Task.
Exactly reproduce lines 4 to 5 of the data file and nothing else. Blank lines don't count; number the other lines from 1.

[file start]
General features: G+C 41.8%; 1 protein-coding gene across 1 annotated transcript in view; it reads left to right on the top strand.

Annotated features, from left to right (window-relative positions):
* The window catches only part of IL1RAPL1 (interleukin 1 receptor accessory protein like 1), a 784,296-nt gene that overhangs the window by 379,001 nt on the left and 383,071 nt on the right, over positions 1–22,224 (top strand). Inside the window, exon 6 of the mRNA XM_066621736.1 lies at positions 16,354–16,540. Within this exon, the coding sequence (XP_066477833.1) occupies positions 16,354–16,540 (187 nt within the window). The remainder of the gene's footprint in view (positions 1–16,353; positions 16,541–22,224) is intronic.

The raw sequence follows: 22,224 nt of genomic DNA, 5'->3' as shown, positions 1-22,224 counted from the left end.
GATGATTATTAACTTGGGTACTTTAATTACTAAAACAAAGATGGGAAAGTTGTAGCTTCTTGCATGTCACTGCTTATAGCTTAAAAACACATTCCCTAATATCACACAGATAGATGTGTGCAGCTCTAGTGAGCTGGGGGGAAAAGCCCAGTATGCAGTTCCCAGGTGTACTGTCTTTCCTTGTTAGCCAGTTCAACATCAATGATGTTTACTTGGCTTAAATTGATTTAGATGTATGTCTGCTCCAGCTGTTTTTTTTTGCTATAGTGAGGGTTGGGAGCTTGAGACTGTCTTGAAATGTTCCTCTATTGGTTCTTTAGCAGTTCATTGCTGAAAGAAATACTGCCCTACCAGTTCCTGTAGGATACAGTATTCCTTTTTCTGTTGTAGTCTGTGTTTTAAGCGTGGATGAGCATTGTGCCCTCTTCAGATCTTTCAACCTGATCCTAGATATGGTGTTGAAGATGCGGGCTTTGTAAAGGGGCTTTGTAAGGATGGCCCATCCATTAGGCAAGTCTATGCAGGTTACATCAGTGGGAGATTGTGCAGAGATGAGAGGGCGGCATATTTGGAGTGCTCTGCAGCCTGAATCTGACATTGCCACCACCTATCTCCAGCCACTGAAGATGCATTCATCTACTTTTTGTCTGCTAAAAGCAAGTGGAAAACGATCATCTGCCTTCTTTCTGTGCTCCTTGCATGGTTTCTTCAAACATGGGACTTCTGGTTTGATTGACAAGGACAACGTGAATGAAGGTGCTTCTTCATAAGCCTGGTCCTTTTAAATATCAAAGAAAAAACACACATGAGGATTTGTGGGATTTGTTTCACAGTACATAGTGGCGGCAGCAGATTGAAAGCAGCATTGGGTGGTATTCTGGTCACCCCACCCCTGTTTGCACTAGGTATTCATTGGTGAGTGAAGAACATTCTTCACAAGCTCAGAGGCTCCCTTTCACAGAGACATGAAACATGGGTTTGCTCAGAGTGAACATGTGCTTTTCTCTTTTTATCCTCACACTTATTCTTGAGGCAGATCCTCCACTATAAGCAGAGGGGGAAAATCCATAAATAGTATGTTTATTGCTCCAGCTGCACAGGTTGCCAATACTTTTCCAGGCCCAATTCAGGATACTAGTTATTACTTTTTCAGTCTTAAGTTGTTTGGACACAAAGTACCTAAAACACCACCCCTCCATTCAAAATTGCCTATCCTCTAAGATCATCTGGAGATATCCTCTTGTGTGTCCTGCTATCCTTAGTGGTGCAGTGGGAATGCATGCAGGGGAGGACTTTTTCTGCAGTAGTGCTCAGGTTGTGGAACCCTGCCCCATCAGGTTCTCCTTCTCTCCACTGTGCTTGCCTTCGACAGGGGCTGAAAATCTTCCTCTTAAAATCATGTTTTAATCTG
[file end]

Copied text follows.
The raw sequence follows: 22,224 nt of genomic DNA, 5'->3' as shown, positions 1-22,224 counted from the left end.
GATGATTATTAACTTGGGTACTTTAATTACTAAAACAAAGATGGGAAAGTTGTAGCTTCTTGCATGTCACTGCTTATAGCTTAAAAACACATTCCCTAATATCACACAGATAGATGTGTGCAGCTCTAGTGAGCTGGGGGGAAAAGCCCAGTATGCAGTTCCCAGGTGTACTGTCTTTCCTTGTTAGCCAGTTCAACATCAATGATGTTTACTTGGCTTAAATTGATTTAGATGTATGTCTGCTCCAGCTGTTTTTTTTTGCTATAGTGAGGGTTGGGAGCTTGAGACTGTCTTGAAATGTTCCTCTATTGGTTCTTTAGCAGTTCATTGCTGAAAGAAATACTGCCCTACCAGTTCCTGTAGGATACAGTATTCCTTTTTCTGTTGTAGTCTGTGTTTTAAGCGTGGATGAGCATTGTGCCCTCTTCAGATCTTTCAACCTGATCCTAGATATGGTGTTGAAGATGCGGGCTTTGTAAAGGGGCTTTGTAAGGATGGCCCATCCATTAGGCAAGTCTATGCAGGTTACATCAGTGGGAGATTGTGCAGAGATGAGAGGGCGGCATATTTGGAGTGCTCTGCAGCCTGAATCTGACATTGCCACCACCTATCTCCAGCCACTGAAGATGCATTCATCTACTTTTTGTCTGCTAAAAGCAAGTGGAAAACGATCATCTGCCTTCTTTCTGTGCTCCTTGCATGGTTTCTTCAAACATGGGACTTCTGGTTTGATTGACAAGGACAACGTGAATGAAGGTGCTTCTTCATAAGCCTGGTCCTTTTAAATATCAAAGAAAAAACACACATGAGGATTTGTGGGATTTGTTTCACAGTACATAGTGGCGGCAGCAGATTGAAAGCAGCATTGGGTGGTATTCTGGTCACCCCACCCCTGTTTGCACTAGGTATTCATTGGTGAGTGAAGAACATTCTTCACAAGCTCAGAGGCTCCCTTTCACAGAGACATGAAACATGGGTTTGCTCAGAGTGAACATGTGCTTTTCTCTTTTTATCCTCACACTTATTCTTGAGGCAGATCCTCCACTATAAGCAGAGGGGGAAAATCCATAAATAGTATGTTTATTGCTCCAGCTGCACAGGTTGCCAATACTTTTCCAGGCCCAATTCAGGATACTAGTTATTACTTTTTCAGTCTTAAGTTGTTTGGACACAAAGTACCTAAAACACCACCCCTCCATTCAAAATTGCCTATCCTCTAAGATCATCTGGAGATATCCTCTTGTGTGTCCTGCTATCCTTAGTGGTGCAGTGGGAATGCATGCAGGGGAGGACTTTTTCTGCAGTAGTGCTCAGGTTGTGGAACCCTGCCCCATCAGGTTCTCCTTCTCTCCACTGTGCTTGCCTTCGACAGGGGCTGAAAATCTTCCTCTTAAAATCATGTTTTAATCTG